Also to be discussed are another two collected stories books, Age of Darkness and Shadows of Treachery. I really like most of the short stories that have come from the Horus Heresy, there have been some real strong entries. Age of Darkness contains a few of these and one is ‘Iron Within.’ Even within the traitor legions loyalist elements remain and this short story tells of a Warsmith fending off against his brothers as they attempt to destroy his small force. Elsewhere, there are a few character pieces. Chris Wraight, in what I figure must be one of his first stories, takes on Kharn the Betrayer and Abnett sheds more light on 'Little Horus.'

Shadows of Treachery deserves mention as it is the first book to feature what had previously only been available in audio format in print. Outside of these short stories are a couple of gripping novella length entries, one dealing with the Imperial Fist retribution fleet sent to take down Horus at Istvaan  and the other telling of the Night Lords functioning without the guidance of their Primarch under the command of 'The Prince of Crows.'

So to the Future: Well, already published are Betrayer and Angel Exterminatus, due in Paperback in June and August respectively. Black Library is being incredibly coy about its Heresy lineup, we know that the Ultramarines war against the Word Bearers on Calth is taking centre stage with another short story anthology, Mark of Calth. Also on the horizon is another version of the Visions of Heresy book, allegedly due to be updated with new material. A graphic novel focused around Ultramarines vs. Word Bearers is also due at some point. In fact, for what was originally only a subtext in the grand scheme of the Heresy, the Ultramarines have been a point of much focus here as a whole section of the Heresy series seems to be put aside just for them. There is even a book coming out called Unremembered Empire which is rumoured to tell of Guilliman’s plan to reconstruct the Imperium if the Emperor were presumed dead and Sanguinius heralded the new as the Master of Mankind, although it would remain to see if that will be as any more than a figurehead. It’s certainly an interesting concept and should allow the author (whoever that may be) free narrative reign unburdened by the yoke of established fiction. There are also a few audio books coming out including 'The Sigilite' by Chris Wraight.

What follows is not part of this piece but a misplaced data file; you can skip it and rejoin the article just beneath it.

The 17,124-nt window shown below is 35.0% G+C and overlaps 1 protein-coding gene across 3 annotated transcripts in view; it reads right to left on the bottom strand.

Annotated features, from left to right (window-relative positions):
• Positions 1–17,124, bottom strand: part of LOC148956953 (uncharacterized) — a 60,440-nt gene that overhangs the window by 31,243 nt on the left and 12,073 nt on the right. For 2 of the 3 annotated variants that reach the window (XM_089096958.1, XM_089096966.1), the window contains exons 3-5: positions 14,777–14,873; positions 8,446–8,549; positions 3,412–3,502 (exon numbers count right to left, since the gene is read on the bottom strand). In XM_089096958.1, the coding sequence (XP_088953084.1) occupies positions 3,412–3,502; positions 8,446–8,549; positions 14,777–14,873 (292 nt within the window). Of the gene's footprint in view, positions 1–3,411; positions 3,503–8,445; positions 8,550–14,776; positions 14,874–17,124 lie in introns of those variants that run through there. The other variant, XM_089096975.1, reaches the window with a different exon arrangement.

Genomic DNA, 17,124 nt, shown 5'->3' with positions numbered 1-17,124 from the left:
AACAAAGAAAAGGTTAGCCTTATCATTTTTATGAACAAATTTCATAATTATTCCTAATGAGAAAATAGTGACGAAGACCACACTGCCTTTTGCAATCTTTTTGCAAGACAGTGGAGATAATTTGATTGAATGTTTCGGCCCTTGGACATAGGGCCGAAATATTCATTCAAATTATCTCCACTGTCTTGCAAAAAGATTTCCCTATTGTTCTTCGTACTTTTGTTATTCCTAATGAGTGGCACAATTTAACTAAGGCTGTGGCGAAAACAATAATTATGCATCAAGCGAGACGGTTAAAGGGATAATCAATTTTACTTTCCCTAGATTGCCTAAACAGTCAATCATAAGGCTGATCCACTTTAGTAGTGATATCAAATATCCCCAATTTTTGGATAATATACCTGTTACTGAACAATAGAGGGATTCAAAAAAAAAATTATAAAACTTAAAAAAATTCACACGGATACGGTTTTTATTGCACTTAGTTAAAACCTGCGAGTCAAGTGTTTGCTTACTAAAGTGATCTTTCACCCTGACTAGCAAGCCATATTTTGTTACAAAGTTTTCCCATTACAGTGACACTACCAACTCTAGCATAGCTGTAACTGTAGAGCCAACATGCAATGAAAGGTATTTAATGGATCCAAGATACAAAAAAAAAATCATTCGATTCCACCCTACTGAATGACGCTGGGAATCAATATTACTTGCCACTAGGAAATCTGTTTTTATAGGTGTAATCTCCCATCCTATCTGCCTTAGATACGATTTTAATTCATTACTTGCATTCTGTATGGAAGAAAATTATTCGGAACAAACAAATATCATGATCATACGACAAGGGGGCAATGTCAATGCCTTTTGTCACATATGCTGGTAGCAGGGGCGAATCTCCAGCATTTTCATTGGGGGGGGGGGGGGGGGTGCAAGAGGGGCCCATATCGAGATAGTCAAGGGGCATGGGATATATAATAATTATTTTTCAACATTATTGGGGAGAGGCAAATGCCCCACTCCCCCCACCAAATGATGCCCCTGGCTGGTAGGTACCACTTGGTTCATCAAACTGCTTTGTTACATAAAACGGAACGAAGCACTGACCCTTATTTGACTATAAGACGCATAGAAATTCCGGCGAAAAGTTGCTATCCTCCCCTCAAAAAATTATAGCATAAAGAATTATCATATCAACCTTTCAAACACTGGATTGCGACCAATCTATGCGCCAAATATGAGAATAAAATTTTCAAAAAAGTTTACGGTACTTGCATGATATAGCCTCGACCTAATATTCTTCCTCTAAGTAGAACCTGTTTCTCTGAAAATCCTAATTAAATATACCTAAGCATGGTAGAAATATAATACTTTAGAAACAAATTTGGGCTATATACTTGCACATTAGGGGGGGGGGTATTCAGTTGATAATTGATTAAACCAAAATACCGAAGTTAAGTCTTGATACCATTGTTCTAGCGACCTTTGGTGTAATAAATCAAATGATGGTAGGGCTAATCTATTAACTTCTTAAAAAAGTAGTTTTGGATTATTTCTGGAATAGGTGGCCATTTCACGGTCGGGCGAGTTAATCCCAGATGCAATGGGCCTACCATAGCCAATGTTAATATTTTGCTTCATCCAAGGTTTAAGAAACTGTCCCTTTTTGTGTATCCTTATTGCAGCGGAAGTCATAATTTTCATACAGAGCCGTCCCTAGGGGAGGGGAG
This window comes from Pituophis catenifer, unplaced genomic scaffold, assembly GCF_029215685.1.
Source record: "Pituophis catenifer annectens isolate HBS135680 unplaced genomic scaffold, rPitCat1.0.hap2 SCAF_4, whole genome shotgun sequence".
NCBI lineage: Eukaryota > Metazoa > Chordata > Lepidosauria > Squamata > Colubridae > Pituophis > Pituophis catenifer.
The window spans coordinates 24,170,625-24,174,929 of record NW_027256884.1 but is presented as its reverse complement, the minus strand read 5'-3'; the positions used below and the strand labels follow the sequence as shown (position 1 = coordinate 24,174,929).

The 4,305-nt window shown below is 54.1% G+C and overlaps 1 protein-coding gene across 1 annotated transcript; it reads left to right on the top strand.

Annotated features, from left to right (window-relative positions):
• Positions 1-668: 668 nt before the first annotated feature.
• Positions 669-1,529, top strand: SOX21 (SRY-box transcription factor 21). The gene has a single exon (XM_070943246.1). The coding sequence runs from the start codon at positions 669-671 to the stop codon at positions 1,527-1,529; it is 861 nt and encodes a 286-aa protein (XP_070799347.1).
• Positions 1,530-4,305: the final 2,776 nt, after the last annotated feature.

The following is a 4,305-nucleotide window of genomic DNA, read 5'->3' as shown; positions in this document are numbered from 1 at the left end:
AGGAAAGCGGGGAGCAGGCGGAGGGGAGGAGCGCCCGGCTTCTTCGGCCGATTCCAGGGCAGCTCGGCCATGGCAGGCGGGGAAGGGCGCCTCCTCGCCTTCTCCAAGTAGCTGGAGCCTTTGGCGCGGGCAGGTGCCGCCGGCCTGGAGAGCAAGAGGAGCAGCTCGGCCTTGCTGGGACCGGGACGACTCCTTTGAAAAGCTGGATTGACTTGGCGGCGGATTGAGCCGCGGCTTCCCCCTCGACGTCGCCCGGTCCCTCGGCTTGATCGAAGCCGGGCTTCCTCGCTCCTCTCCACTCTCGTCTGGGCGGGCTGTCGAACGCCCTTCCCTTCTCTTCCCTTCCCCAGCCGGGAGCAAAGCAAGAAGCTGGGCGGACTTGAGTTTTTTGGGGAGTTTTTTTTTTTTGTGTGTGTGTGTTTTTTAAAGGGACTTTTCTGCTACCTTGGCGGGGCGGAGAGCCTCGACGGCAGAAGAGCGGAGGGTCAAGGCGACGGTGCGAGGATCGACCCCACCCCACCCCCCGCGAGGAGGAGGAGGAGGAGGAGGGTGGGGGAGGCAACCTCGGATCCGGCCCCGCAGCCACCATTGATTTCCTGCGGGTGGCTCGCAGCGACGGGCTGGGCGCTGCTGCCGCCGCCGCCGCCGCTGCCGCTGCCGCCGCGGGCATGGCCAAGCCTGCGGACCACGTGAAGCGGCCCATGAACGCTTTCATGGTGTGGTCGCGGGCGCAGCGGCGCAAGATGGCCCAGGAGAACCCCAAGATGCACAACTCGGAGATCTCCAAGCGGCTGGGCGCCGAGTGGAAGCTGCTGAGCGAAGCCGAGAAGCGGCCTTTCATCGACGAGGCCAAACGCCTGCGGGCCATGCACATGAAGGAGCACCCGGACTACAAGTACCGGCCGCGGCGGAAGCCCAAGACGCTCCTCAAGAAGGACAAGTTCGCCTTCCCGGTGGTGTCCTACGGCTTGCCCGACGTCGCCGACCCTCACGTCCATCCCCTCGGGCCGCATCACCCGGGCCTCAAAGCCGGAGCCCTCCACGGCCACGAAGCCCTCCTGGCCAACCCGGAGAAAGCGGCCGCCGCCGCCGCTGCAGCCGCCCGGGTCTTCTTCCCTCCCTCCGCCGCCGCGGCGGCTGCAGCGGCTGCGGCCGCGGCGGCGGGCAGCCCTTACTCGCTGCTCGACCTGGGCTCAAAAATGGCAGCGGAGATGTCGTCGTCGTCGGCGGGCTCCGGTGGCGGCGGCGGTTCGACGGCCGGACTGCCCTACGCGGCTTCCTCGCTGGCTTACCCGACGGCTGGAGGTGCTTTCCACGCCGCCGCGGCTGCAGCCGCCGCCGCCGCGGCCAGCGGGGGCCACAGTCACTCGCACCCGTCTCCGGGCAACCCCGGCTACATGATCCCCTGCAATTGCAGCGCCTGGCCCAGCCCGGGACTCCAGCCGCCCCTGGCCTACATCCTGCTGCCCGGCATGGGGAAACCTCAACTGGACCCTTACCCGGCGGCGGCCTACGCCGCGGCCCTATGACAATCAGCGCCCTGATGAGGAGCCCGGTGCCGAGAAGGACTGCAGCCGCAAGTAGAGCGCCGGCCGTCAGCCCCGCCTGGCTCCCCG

Further afield, it is Amazon that yields answers. Although the “Coming Soon” section of the Black Library website is barren of information, a quick search reveals two titles: Vulkan Lives and Censure, both by Nick Kyme due for release around October. Censure is an audio book and Vulkan Lives is listed as a paperback. So the Salamanders will be heading to the Horus Heresy at last (barring a couple of short stories and the Ltd edition ‘Promethean Sun').

Ah yes, the Ltd Editions. I HATE these. Seriously. Making a premium version of something and making it more expensive? That’s fine. Making it the ONLY way you can obtain this material? Not so cool. Presumably this material will become eventually available in another format, but it’s been quite some time now and no sign thus far of seeing ‘Promethean Sun’ on a larger scale. Obviously what started as a desire to flesh out the Horus Heresy as it is THE single grandest event in the 40K background has become so much more over time. It is now a bonafide franchise for the Black Library and Games Workshop. The books are regularly New York Times Bestsellers and the series has reached a much larger audience than may have initially been thought possible.